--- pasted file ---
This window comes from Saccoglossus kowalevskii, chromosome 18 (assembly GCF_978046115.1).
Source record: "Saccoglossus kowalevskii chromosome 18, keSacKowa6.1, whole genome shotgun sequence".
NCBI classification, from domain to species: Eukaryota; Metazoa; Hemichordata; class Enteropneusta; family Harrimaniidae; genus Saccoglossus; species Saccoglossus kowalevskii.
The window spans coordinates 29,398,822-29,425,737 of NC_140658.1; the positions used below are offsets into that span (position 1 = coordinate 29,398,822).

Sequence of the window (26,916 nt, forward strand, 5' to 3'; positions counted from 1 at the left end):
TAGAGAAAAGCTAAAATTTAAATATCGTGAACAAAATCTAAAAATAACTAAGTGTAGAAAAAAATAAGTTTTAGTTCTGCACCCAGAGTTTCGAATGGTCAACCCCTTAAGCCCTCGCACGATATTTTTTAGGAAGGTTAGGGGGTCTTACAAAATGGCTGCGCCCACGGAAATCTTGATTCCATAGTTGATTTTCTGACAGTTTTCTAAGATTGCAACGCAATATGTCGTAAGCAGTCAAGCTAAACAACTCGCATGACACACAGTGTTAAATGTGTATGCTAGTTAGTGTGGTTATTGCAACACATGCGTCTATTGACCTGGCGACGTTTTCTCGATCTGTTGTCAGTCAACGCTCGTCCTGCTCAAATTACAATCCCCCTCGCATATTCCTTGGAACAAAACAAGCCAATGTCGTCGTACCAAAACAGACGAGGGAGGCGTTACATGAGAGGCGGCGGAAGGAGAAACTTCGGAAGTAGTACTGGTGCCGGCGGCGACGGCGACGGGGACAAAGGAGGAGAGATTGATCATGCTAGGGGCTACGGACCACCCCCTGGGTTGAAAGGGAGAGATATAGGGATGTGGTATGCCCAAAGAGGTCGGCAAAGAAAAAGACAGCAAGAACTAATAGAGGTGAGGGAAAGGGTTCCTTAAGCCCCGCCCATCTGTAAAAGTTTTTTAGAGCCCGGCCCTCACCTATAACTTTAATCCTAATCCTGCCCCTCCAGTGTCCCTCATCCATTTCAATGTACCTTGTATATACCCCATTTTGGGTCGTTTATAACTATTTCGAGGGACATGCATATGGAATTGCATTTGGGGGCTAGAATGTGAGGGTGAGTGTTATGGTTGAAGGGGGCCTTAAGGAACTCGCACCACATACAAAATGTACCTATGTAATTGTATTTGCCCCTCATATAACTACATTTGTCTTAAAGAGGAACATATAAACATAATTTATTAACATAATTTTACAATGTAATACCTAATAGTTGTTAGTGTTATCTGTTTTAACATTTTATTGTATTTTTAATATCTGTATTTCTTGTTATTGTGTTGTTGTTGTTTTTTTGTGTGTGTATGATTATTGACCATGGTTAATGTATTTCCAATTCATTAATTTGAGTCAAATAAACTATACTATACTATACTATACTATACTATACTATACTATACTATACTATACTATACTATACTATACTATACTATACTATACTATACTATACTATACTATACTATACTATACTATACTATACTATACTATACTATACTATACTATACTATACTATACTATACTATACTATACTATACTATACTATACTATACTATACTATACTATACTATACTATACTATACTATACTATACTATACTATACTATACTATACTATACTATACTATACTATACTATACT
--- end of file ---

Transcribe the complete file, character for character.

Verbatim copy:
This window comes from Saccoglossus kowalevskii, chromosome 18 (assembly GCF_978046115.1).
Source record: "Saccoglossus kowalevskii chromosome 18, keSacKowa6.1, whole genome shotgun sequence".
NCBI classification, from domain to species: Eukaryota; Metazoa; Hemichordata; class Enteropneusta; family Harrimaniidae; genus Saccoglossus; species Saccoglossus kowalevskii.
The window spans coordinates 29,398,822-29,425,737 of NC_140658.1; the positions used below are offsets into that span (position 1 = coordinate 29,398,822).

Sequence of the window (26,916 nt, forward strand, 5' to 3'; positions counted from 1 at the left end):
TAGAGAAAAGCTAAAATTTAAATATCGTGAACAAAATCTAAAAATAACTAAGTGTAGAAAAAAATAAGTTTTAGTTCTGCACCCAGAGTTTCGAATGGTCAACCCCTTAAGCCCTCGCACGATATTTTTTAGGAAGGTTAGGGGGTCTTACAAAATGGCTGCGCCCACGGAAATCTTGATTCCATAGTTGATTTTCTGACAGTTTTCTAAGATTGCAACGCAATATGTCGTAAGCAGTCAAGCTAAACAACTCGCATGACACACAGTGTTAAATGTGTATGCTAGTTAGTGTGGTTATTGCAACACATGCGTCTATTGACCTGGCGACGTTTTCTCGATCTGTTGTCAGTCAACGCTCGTCCTGCTCAAATTACAATCCCCCTCGCATATTCCTTGGAACAAAACAAGCCAATGTCGTCGTACCAAAACAGACGAGGGAGGCGTTACATGAGAGGCGGCGGAAGGAGAAACTTCGGAAGTAGTACTGGTGCCGGCGGCGACGGCGACGGGGACAAAGGAGGAGAGATTGATCATGCTAGGGGCTACGGACCACCCCCTGGGTTGAAAGGGAGAGATATAGGGATGTGGTATGCCCAAAGAGGTCGGCAAAGAAAAAGACAGCAAGAACTAATAGAGGTGAGGGAAAGGGTTCCTTAAGCCCCGCCCATCTGTAAAAGTTTTTTAGAGCCCGGCCCTCACCTATAACTTTAATCCTAATCCTGCCCCTCCAGTGTCCCTCATCCATTTCAATGTACCTTGTATATACCCCATTTTGGGTCGTTTATAACTATTTCGAGGGACATGCATATGGAATTGCATTTGGGGGCTAGAATGTGAGGGTGAGTGTTATGGTTGAAGGGGGCCTTAAGGAACTCGCACCACATACAAAATGTACCTATGTAATTGTATTTGCCCCTCATATAACTACATTTGTCTTAAAGAGGAACATATAAACATAATTTATTAACATAATTTTACAATGTAATACCTAATAGTTGTTAGTGTTATCTGTTTTAACATTTTATTGTATTTTTAATATCTGTATTTCTTGTTATTGTGTTGTTGTTGTTTTTTTGTGTGTGTATGATTATTGACCATGGTTAATGTATTTCCAATTCATTAATTTGAGTCAAATAAACTATACTATACTATACTATACTATACTATACTATACTATACTATACTATACTATACTATACTATACTATACTATACTATACTATACTATACTATACTATACTATACTATACTATACTATACTATACTATACTATACTATACTATACTATACTATACTATACTATACTATACTATACTATACTATACTATACTATACTATACTATACTATACTATACTATACTATACTATACTATACTATACTATACTATACTATACTATACTATACTATACTATACT